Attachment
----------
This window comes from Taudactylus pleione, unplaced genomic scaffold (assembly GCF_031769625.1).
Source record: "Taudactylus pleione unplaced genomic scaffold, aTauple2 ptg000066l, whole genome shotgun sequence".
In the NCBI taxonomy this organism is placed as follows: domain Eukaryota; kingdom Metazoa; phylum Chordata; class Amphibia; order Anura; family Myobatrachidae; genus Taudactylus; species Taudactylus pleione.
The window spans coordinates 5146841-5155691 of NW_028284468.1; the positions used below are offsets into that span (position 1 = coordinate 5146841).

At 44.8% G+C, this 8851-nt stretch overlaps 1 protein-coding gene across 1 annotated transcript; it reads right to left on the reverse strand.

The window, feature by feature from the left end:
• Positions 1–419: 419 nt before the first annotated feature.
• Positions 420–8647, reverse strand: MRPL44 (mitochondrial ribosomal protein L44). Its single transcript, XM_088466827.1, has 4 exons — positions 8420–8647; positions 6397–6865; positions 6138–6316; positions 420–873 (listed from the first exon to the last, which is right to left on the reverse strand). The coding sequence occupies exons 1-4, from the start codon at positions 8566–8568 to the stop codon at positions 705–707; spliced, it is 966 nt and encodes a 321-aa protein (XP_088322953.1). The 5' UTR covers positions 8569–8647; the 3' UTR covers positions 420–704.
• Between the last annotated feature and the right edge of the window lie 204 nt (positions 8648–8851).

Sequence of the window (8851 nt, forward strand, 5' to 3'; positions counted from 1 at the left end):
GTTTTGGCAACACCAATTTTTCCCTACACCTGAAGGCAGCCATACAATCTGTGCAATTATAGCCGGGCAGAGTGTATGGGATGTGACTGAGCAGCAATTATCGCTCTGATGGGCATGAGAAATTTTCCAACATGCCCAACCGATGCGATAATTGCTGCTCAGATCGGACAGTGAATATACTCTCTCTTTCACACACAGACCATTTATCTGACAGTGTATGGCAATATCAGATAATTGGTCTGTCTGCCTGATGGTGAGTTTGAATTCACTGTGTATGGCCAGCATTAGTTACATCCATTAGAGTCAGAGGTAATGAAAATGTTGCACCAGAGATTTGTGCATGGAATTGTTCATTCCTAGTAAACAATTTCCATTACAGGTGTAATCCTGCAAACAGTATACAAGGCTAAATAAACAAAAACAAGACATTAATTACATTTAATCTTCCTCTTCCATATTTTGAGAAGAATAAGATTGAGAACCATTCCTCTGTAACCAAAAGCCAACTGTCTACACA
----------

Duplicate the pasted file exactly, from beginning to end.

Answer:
This window comes from Taudactylus pleione, unplaced genomic scaffold (assembly GCF_031769625.1).
Source record: "Taudactylus pleione unplaced genomic scaffold, aTauple2 ptg000066l, whole genome shotgun sequence".
In the NCBI taxonomy this organism is placed as follows: domain Eukaryota; kingdom Metazoa; phylum Chordata; class Amphibia; order Anura; family Myobatrachidae; genus Taudactylus; species Taudactylus pleione.
The window spans coordinates 5146841-5155691 of NW_028284468.1; the positions used below are offsets into that span (position 1 = coordinate 5146841).

At 44.8% G+C, this 8851-nt stretch overlaps 1 protein-coding gene across 1 annotated transcript; it reads right to left on the reverse strand.

The window, feature by feature from the left end:
• Positions 1–419: 419 nt before the first annotated feature.
• Positions 420–8647, reverse strand: MRPL44 (mitochondrial ribosomal protein L44). Its single transcript, XM_088466827.1, has 4 exons — positions 8420–8647; positions 6397–6865; positions 6138–6316; positions 420–873 (listed from the first exon to the last, which is right to left on the reverse strand). The coding sequence occupies exons 1-4, from the start codon at positions 8566–8568 to the stop codon at positions 705–707; spliced, it is 966 nt and encodes a 321-aa protein (XP_088322953.1). The 5' UTR covers positions 8569–8647; the 3' UTR covers positions 420–704.
• Between the last annotated feature and the right edge of the window lie 204 nt (positions 8648–8851).

Sequence of the window (8851 nt, forward strand, 5' to 3'; positions counted from 1 at the left end):
GTTTTGGCAACACCAATTTTTCCCTACACCTGAAGGCAGCCATACAATCTGTGCAATTATAGCCGGGCAGAGTGTATGGGATGTGACTGAGCAGCAATTATCGCTCTGATGGGCATGAGAAATTTTCCAACATGCCCAACCGATGCGATAATTGCTGCTCAGATCGGACAGTGAATATACTCTCTCTTTCACACACAGACCATTTATCTGACAGTGTATGGCAATATCAGATAATTGGTCTGTCTGCCTGATGGTGAGTTTGAATTCACTGTGTATGGCCAGCATTAGTTACATCCATTAGAGTCAGAGGTAATGAAAATGTTGCACCAGAGATTTGTGCATGGAATTGTTCATTCCTAGTAAACAATTTCCATTACAGGTGTAATCCTGCAAACAGTATACAAGGCTAAATAAACAAAAACAAGACATTAATTACATTTAATCTTCCTCTTCCATATTTTGAGAAGAATAAGATTGAGAACCATTCCTCTGTAACCAAAAGCCAACTGTCTACACA